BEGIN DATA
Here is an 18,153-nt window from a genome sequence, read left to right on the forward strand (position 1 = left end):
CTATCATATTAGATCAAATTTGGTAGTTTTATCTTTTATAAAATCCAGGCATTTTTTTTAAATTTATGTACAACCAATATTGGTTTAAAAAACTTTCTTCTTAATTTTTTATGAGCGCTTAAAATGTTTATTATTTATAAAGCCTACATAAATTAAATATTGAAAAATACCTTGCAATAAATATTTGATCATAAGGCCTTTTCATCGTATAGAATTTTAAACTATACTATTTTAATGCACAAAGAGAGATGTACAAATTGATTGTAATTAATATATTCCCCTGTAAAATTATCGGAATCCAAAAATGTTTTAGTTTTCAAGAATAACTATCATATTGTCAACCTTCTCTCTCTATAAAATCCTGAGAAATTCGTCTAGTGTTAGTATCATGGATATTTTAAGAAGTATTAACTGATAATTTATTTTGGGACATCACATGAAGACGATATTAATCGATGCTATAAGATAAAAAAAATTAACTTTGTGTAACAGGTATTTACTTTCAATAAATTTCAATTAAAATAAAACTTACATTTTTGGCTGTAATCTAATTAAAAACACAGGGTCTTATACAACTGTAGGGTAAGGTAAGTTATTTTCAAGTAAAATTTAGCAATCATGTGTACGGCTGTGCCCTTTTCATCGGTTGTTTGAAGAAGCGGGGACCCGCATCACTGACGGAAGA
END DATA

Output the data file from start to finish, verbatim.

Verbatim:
Here is an 18,153-nt window from a genome sequence, read left to right on the forward strand (position 1 = left end):
CTATCATATTAGATCAAATTTGGTAGTTTTATCTTTTATAAAATCCAGGCATTTTTTTTAAATTTATGTACAACCAATATTGGTTTAAAAAACTTTCTTCTTAATTTTTTATGAGCGCTTAAAATGTTTATTATTTATAAAGCCTACATAAATTAAATATTGAAAAATACCTTGCAATAAATATTTGATCATAAGGCCTTTTCATCGTATAGAATTTTAAACTATACTATTTTAATGCACAAAGAGAGATGTACAAATTGATTGTAATTAATATATTCCCCTGTAAAATTATCGGAATCCAAAAATGTTTTAGTTTTCAAGAATAACTATCATATTGTCAACCTTCTCTCTCTATAAAATCCTGAGAAATTCGTCTAGTGTTAGTATCATGGATATTTTAAGAAGTATTAACTGATAATTTATTTTGGGACATCACATGAAGACGATATTAATCGATGCTATAAGATAAAAAAAATTAACTTTGTGTAACAGGTATTTACTTTCAATAAATTTCAATTAAAATAAAACTTACATTTTTGGCTGTAATCTAATTAAAAACACAGGGTCTTATACAACTGTAGGGTAAGGTAAGTTATTTTCAAGTAAAATTTAGCAATCATGTGTACGGCTGTGCCCTTTTCATCGGTTGTTTGAAGAAGCGGGGACCCGCATCACTGACGGAAGA